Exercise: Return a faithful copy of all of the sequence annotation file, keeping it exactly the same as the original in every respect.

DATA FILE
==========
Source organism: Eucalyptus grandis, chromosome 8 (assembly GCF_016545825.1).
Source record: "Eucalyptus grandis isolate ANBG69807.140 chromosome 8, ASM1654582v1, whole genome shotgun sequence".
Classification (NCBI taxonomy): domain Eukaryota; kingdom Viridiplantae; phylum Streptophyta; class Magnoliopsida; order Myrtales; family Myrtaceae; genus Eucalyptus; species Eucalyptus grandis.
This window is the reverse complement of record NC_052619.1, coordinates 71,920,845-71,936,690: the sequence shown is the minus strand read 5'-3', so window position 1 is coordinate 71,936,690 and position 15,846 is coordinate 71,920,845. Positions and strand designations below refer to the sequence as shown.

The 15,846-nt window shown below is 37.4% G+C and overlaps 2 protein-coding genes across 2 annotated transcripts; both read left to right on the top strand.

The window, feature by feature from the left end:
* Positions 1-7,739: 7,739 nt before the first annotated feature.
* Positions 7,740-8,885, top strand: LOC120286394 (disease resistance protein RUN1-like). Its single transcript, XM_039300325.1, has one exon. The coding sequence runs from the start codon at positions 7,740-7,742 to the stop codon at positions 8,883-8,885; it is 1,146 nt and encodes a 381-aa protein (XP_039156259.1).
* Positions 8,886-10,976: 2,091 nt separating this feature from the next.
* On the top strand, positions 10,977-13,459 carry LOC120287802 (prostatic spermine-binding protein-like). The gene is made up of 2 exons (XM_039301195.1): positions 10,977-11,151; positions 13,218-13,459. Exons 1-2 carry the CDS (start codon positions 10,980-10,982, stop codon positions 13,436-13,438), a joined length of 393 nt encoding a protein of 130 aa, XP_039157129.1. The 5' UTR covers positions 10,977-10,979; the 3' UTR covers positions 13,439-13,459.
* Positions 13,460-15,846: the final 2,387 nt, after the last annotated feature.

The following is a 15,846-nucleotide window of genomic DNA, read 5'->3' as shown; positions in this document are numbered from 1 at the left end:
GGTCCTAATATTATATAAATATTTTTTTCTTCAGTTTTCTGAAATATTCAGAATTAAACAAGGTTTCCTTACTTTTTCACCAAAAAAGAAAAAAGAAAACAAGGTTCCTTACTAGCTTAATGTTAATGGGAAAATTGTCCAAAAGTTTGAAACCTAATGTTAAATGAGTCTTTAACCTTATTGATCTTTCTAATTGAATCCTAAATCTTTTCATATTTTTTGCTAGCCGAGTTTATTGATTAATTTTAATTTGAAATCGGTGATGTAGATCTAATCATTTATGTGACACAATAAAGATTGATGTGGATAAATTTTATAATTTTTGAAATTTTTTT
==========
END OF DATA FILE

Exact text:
Source organism: Eucalyptus grandis, chromosome 8 (assembly GCF_016545825.1).
Source record: "Eucalyptus grandis isolate ANBG69807.140 chromosome 8, ASM1654582v1, whole genome shotgun sequence".
Classification (NCBI taxonomy): domain Eukaryota; kingdom Viridiplantae; phylum Streptophyta; class Magnoliopsida; order Myrtales; family Myrtaceae; genus Eucalyptus; species Eucalyptus grandis.
This window is the reverse complement of record NC_052619.1, coordinates 71,920,845-71,936,690: the sequence shown is the minus strand read 5'-3', so window position 1 is coordinate 71,936,690 and position 15,846 is coordinate 71,920,845. Positions and strand designations below refer to the sequence as shown.

The 15,846-nt window shown below is 37.4% G+C and overlaps 2 protein-coding genes across 2 annotated transcripts; both read left to right on the top strand.

The window, feature by feature from the left end:
* Positions 1-7,739: 7,739 nt before the first annotated feature.
* Positions 7,740-8,885, top strand: LOC120286394 (disease resistance protein RUN1-like). Its single transcript, XM_039300325.1, has one exon. The coding sequence runs from the start codon at positions 7,740-7,742 to the stop codon at positions 8,883-8,885; it is 1,146 nt and encodes a 381-aa protein (XP_039156259.1).
* Positions 8,886-10,976: 2,091 nt separating this feature from the next.
* On the top strand, positions 10,977-13,459 carry LOC120287802 (prostatic spermine-binding protein-like). The gene is made up of 2 exons (XM_039301195.1): positions 10,977-11,151; positions 13,218-13,459. Exons 1-2 carry the CDS (start codon positions 10,980-10,982, stop codon positions 13,436-13,438), a joined length of 393 nt encoding a protein of 130 aa, XP_039157129.1. The 5' UTR covers positions 10,977-10,979; the 3' UTR covers positions 13,439-13,459.
* Positions 13,460-15,846: the final 2,387 nt, after the last annotated feature.

The following is a 15,846-nucleotide window of genomic DNA, read 5'->3' as shown; positions in this document are numbered from 1 at the left end:
GGTCCTAATATTATATAAATATTTTTTTCTTCAGTTTTCTGAAATATTCAGAATTAAACAAGGTTTCCTTACTTTTTCACCAAAAAAGAAAAAAGAAAACAAGGTTCCTTACTAGCTTAATGTTAATGGGAAAATTGTCCAAAAGTTTGAAACCTAATGTTAAATGAGTCTTTAACCTTATTGATCTTTCTAATTGAATCCTAAATCTTTTCATATTTTTTGCTAGCCGAGTTTATTGATTAATTTTAATTTGAAATCGGTGATGTAGATCTAATCATTTATGTGACACAATAAAGATTGATGTGGATAAATTTTATAATTTTTGAAATTTTTTT